Do employees have a right to disconnect?October 12, 2017 2:23pm All News Stories Employment Law News
Are you glued to your smartphone even when on holiday?
Fretting when there are no wifi facilities nearby or you can’t get any phone signal?
With the extensive use of remote access, it has become the workplace norm for employees to check their emails or make calls while on annual leave.
For some, it gives them the peace of mind that everything is ticking along nicely in their absence and they won’t face a massive backlog once they return to work. For others, they feel this is simply what is expected of them.
Not taking time away from the workplace to relax and recharge your batteries can lead to a poor work-life balance, work-related stress and burnout. None of those things bode well for employers.
Do employees have a right to disconnect?
France has introduced a law, providing a ‘right to disconnect’. The UK has no such law. However, employers are still bound by working time and health and safety rules.
In accordance with the Working Time Regulations, the maximum weekly working time is 48 hours. The employee can opt-out of this working week limit by agreeing to this in writing. In many cases, a specific provision will be found in the employee’s Contract of Employment.
Employers also have a legal duty to ensure that workplaces are safe and healthy. They need to carry out a risk assessment to assess the risks of work-related stress and take measures or steps to control and reduce these risks.
Do we need a law?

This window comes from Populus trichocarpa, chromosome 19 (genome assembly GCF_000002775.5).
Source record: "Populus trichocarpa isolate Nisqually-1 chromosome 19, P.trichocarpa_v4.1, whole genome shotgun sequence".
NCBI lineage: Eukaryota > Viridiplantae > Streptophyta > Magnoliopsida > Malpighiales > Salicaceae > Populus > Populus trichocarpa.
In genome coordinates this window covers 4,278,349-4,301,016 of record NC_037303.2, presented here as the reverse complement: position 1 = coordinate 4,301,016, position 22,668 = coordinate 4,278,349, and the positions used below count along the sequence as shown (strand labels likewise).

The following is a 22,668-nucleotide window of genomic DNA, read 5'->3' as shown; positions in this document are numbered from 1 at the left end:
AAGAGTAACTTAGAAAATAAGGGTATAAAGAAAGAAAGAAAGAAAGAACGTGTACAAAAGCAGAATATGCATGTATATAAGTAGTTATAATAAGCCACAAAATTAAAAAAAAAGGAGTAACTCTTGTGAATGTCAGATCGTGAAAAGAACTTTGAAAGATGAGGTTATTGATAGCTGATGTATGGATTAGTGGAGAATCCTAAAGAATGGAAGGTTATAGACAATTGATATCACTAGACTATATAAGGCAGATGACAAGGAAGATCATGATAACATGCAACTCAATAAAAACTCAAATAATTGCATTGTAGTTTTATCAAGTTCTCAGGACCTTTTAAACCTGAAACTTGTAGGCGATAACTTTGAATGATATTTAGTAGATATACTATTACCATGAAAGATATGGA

Some argue that there is a need for government intervention to tackle this ’always on’ culture but others are in favour of leaving it up to employers and allowing them to implement the necessary internal measures.
Are companies taking any action?
Some employers do take steps to remind their employees that they are under no obligation to send or respond to emails outside their standard working hours, while others restrict their remote access.
Others have gone as far to delete emails that are sent to employees while on holiday.
What can employers do?
While it is probably impossible to impose a ban on all out of hours emails and calls, you can encourage them to break free from ’work mode’ while away on holiday.
To give them more peace of mind, make sure there is sufficient cover, a proper handover has been completed and that you agree on how to contact them if an emergency situation does come up.
If you do notice that someone is compulsively answering emails out of standard hours, you can send them a reminder or bring it up in their next review or feedback session.
You can also provide your managers with training on good management practices to curb those who do overload staff. In particular, you may need to provide training on how to spot signs of stress and what appropriate action they can take to remedy the situation.
If you need specific guidance and support, contact your Employment Law Adviser. No matter how big or small your enquiry, they can provide you with bespoke and practical advice.
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